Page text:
If the identification requirement does deter such sales to felons, it could do so in one of two ways. First, it could make it more difficult for felons to purchase firearms because people are unlikely to agree to identify either an unknown person or one they know to be a felon and thus it would be difficult for a felon to find two people who would identify him. However, there is no reason to believe that freeholders are more likely to refuse to identify a firearm purchaser who is either a stranger or felon than are non-freeholders.

Secondly, the identification requirement could also make it more difficult for felons to purchase firearms because where people are asked by felons or strangers to identify them, they may refuse and then report that fact to authorities. There is absolutely no reason to believe that non-freeholders are less likely than freeholders to report to the authorities that a felon or other suspicious person is seeking to purchase a firearm. In short, the Court finds no reason to believe that non-freeholders will be less willing than freeholders to attempt to protect their communities by helping to prevent those who should not possess firearms from purchasing them.

Indeed, the Court takes note of the fact that many of this Court's personnel, including judges, are leaseholders and finds the suggestion that they would be less likely or able to carry out the purposes of the identification requirement of § 904 than a freeholder, who himself may be "a criminal, drug addict, insane, or a child," to be ridiculous. While Delaware may regulate, otherwise deter, and even ban the sale of firearms, it may not adopt means of accomplishing that end in a way that is constitutionally impermissible. The Court concludes that the former freeholder identification requirement of § 904 amounts to an irrational classification in violation of the Equal Protection Clause.

The Court, having found the two freeholder requirement unconstitutional, also concludes that Sears owed no duty under that statute to require the identification of two freeholders in addition to the positive identification provided by the driver's license. Without such a legal duty, Sears cannot be held liable to the plaintiffs for injuries sustained by Mr. Hetherton. Consequently, summary judgment must be entered in favor of Sears.


[1] The statute was subsequently amended and now requires identification by "at least 2 residents of the State" rather than two freeholders. 61 Del.Laws, c. 406, effective June 30, 1978.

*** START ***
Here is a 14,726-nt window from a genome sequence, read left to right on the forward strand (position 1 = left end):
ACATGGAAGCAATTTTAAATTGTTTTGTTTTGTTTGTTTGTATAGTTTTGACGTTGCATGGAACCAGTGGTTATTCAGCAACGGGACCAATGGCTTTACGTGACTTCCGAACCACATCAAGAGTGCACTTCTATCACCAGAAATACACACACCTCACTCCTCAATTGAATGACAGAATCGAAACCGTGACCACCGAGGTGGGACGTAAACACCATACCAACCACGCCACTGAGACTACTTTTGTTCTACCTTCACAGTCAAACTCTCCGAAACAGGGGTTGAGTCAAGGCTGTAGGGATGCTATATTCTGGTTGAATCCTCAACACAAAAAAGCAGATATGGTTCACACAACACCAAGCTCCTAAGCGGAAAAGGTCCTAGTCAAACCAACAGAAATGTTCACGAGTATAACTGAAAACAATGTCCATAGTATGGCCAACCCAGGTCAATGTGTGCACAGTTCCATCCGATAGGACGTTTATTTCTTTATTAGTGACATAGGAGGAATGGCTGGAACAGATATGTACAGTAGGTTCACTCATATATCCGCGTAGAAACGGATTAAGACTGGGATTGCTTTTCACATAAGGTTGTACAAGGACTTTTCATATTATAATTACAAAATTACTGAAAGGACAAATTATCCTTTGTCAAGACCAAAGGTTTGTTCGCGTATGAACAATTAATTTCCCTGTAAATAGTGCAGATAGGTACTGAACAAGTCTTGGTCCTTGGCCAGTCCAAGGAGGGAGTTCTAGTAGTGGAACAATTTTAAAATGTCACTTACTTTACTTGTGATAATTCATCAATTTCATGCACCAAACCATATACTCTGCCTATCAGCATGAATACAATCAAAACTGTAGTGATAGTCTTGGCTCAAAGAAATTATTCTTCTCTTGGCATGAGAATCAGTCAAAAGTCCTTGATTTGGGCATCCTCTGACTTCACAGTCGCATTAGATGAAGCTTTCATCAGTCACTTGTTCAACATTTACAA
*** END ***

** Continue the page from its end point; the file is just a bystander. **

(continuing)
[2] Since 1969 all Delaware driver's licenses must display a current photograph of the licensed driver. 21 Del.C. § 2715(b); 57 Del. Laws, c. 218, effective July 8, 1969.

[3] Sears has also claimed that the statute discriminated against a class composed of those who were not acquainted with any freeholders. Because the Court finds that the statute was unconstitutional because it discriminated arbitrarily against non-freeholders, it does not reach the question of whether those unacquainted with any freeholder could be considered a discrete class of individuals for purposes of review under the Equal Protection Clause. See, e. g., San Antonio Ind. School Dist. v. Rodriguez, 411 U.S. 1, 17-29, 93 S. Ct. 1278, 1288-94, 36 L. Ed. 2d 16 (1973).

The Court will also not address Sears' contention that the statute discriminated on the basis of wealth. Although property based discrimination has often been treated as being the same as wealth based discrimination and although wealth is somewhat correlated with real property ownership, this Court concludes that the two types of discrimination are in fact different. First, the classes affected are different. Urban areas are very likely to contain wealthy leaseholders while many rural areas will contain poverty-stricken dirt farmers owning a small plot of land. Secondly, the reasons for imposing a wealth based distinction would be quite different from those which might warrant a property based distinction. 24 Del.C. § 904, on its face, discriminated on the basis of property ownership, not wealth.

[4] Thus, the right to bear arms is not implicated in this case. There is no question that Delaware can regulate and even ban the sale of firearms. However, it cannot regulate them in a manner which is constitutionally impermissible.

[5] 24 Del.C. § 905 provides that a person violating 24 Del.C. § 904 could receive a fine of up to $100, a prison sentence of not more than 6 months, or both.

[6] The legislative history of the Act and Delaware law at the time of the Act's passage show a clear intention to limit the class of people who could identify firearms purchasers to property owners. The first Act regulating firearms was passed in 1911. That Act lacked any reference to freeholders and required only positive identification, without specifying the means of identification. 26 Del.Laws, c. 15 (1911). The Act was amended in 1919 to require that identification be by "2 freeholders." 30 Del.Laws, c. 28 (1919). That part of the law was unchanged at the time of the Sears' sale involved in this litigation. In 1978, the Act was again amended to require only identification by two "residents of the State." 61 Del.Laws, c. 406 (1978). Thus, the legislature clearly indicated its understanding that the term "freeholder" differed significantly from the term "resident." Indeed, the meaning of the term in Delaware, as elsewhere, encompasses only those persons possessing freehold property interests. Where Acts in Delaware require an action by freeholders, an action by non-property holders is clearly insufficient. In re Blackburn, 1 Boyce 334, 24 Del. 334, 76 A. 366 (Del.Ct.Gen.Sess.1910).

This site is protected by reCAPTCHA and the Google Privacy Policy and Terms of Service apply.